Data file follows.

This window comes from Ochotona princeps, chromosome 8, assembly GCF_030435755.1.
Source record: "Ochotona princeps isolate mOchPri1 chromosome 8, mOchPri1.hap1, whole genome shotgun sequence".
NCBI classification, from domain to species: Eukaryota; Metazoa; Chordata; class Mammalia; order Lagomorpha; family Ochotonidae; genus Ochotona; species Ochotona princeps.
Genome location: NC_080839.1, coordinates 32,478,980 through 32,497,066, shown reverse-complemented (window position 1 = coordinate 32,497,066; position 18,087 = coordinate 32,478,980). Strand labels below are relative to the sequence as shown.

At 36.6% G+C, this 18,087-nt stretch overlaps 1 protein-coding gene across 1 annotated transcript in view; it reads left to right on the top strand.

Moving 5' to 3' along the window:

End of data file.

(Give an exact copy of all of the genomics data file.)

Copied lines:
This window comes from Ochotona princeps, chromosome 8, assembly GCF_030435755.1.
Source record: "Ochotona princeps isolate mOchPri1 chromosome 8, mOchPri1.hap1, whole genome shotgun sequence".
NCBI classification, from domain to species: Eukaryota; Metazoa; Chordata; class Mammalia; order Lagomorpha; family Ochotonidae; genus Ochotona; species Ochotona princeps.
Genome location: NC_080839.1, coordinates 32,478,980 through 32,497,066, shown reverse-complemented (window position 1 = coordinate 32,497,066; position 18,087 = coordinate 32,478,980). Strand labels below are relative to the sequence as shown.

At 36.6% G+C, this 18,087-nt stretch overlaps 1 protein-coding gene across 1 annotated transcript in view; it reads left to right on the top strand.

Moving 5' to 3' along the window: